By Katharine Rapoport

These bowings may be off-the-string, with the bow lifting off (or even bouncing off) the violin string between strokes, but they’re not off-the-wall! The following introduces you to some off-the-string bowings that just drop in or make flying visits to your strings.

Brush stroke

You smile when you play the violin because playing music is fun! The brush stroke makes your bow smile too. Brush stroke is the name given to strokes where the bow is lifted slightly off the string at each end of the note, so your hand moves in a curved, “smile” shape for this stroke. Here, you see the symbols that can indicate brush strokes.

Brushing up on brush strokes.

Brushing up on brush strokes.

Practicing “Homage to Kreutzer” using the light brush strokes prepares you for meeting them in music you want to play. This stroke works best in the lower half of the bow, around the balance point (literally the place about from the frog, where the bow can balance like an acrobat on the high wire, if you set the bow on its side and horizontally across your extended left index finger) of the bow.

To develop a brush stroke, start with smooth bowing in the lower half of the bow, just back and forth on the string, with no stops, very fluid. Gradually start to lift off at each end of the stroke, allowing very generous movements, rather like a conductor swishing away with a baton. When these bigger strokes feel free, start to make the strokes a little smaller and faster, but always keep the smile shape happening and always let each stroke come up a little off the string.

Allow your fingers to be quite flexible on the bow for this stroke, don’t grip tightly, and let the tip of the bow and the point of your right elbow describe “smile” shaped movements in sync with the hand movements.

“Homage to Kreutzer” in brush strokes.

“Homage to Kreutzer” in brush strokes.

Spiccato

Spiccato bowing refers to bouncy little strokes that happen around the middle of the bow. You choose the exact spot to use depending on the speed and volume of the spiccato notes: A little higher up the bow is lighter, and the spiccatos rebound more quickly but are somewhat less powerful in tone than are spiccato strokes dropped on the string a tad below the middle of the bow.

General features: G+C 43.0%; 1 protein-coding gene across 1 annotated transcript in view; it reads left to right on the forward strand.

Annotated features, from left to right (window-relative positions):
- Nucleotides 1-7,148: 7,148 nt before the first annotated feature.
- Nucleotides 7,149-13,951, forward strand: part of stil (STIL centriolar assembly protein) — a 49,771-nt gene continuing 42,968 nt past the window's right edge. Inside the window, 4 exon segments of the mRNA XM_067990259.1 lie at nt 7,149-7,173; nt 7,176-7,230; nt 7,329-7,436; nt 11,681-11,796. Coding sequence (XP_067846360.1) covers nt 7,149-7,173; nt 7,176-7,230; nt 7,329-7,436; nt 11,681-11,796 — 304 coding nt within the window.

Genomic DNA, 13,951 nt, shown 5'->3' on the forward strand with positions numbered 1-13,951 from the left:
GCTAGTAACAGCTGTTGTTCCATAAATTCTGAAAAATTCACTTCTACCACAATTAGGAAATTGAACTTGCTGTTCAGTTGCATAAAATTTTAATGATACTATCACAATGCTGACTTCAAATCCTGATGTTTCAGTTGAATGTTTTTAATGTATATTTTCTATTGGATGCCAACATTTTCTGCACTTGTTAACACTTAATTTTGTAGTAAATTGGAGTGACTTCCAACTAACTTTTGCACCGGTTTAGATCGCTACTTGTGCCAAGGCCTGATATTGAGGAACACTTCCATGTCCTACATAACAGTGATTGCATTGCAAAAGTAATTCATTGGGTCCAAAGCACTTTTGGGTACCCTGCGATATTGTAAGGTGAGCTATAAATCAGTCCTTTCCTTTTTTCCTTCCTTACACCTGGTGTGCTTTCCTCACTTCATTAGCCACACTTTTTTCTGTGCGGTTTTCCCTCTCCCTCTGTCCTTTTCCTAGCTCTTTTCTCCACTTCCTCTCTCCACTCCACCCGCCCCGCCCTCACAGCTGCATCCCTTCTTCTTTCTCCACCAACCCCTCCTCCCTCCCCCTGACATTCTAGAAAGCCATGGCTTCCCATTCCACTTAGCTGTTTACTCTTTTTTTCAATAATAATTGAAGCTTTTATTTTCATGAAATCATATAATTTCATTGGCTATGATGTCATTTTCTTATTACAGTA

Also called a dropped stroke, spiccato calls for a flexible approach from the wrist and fingers to work successfully, because they act as a spring system to cushion the landings on the strings. Here’s an instance where those qualities are particularly useful: The bow rebounds of its own accord, and you don’t need to do much. In fact, the less you do, the better.

Spiccato signs.

Spiccato signs.

Knowing the difference between brush stroke and spiccato — and when to use which — can be tricky. In the brush stroke, you control every aspect of the lifting and landing of each stroke (by actually doing it yourself!), but in the spiccato stroke, the bow rebounds due to its natural elasticity, and then your hand just drops and “catches” it.

Generally, the brush stroke takes place in the lower third to half of the bow in slower-moving music. Spiccato works best around the lower to upper-middle area of the bow, and you use it for faster passages.

Here’s how you get started with spiccato:

  1. Suspend your bow with its middle area about 3 inches above the A string, and let your hand hang ever so slightly below your wrist level.

  2. Let the horsehair drop straight down onto the string and then rebound back up silently — just like bouncing a ball — but don’t try to actually make a bow stroke.

    The pinky finger makes this action happen by releasing its weight from the bow and then getting its power back as the bow rebounds. Letting your forearm level down a little as the bow drops, and then letting it go up again as you catch the bouncing bow, is okay.

  3. Try the same drop-and-catch idea in other parts of the bow to see where spiccato works best.

    Observe that while the bow rebounds very briskly near the tip, the stroke is hard to control and feels a little brittle.

To make a real spiccato, add a little down-bow and up-bow action, mostly from your elbow hinge, to the preceding steps. If the stroke has more horizontal movement, the articulation is gentler and the duration of the note is slightly longer. If the horizontal movement is shorter (and this is usually needed in spiccato), the bounce element is greater.

The bow doesn’t need to jump too high off the string, especially when crossing to a new string. If you want the bow to rebound very actively, keep the stick directly above the ribbon of horsehair while you play. The flatter the bow hair, the greater the bounce. However, if you feel that the strokes are too bouncy, tilt the bow stick a bit away from you.

In violin playing, your playing technique is most successful when you keep your movements as simple and natural as possible.

Using dear old Kreutzer gives you a chance to try out spiccato for a few measures. Take a very easy tempo, and keep your bow hold quite flexible, no tight gripping. Here is “Homage to Kreutzer” with spiccato dots. You can watch and listen to the song on the video track, too.

“Homage to Kreutzer” in spiccato.

“Homage to Kreutzer” in spiccato.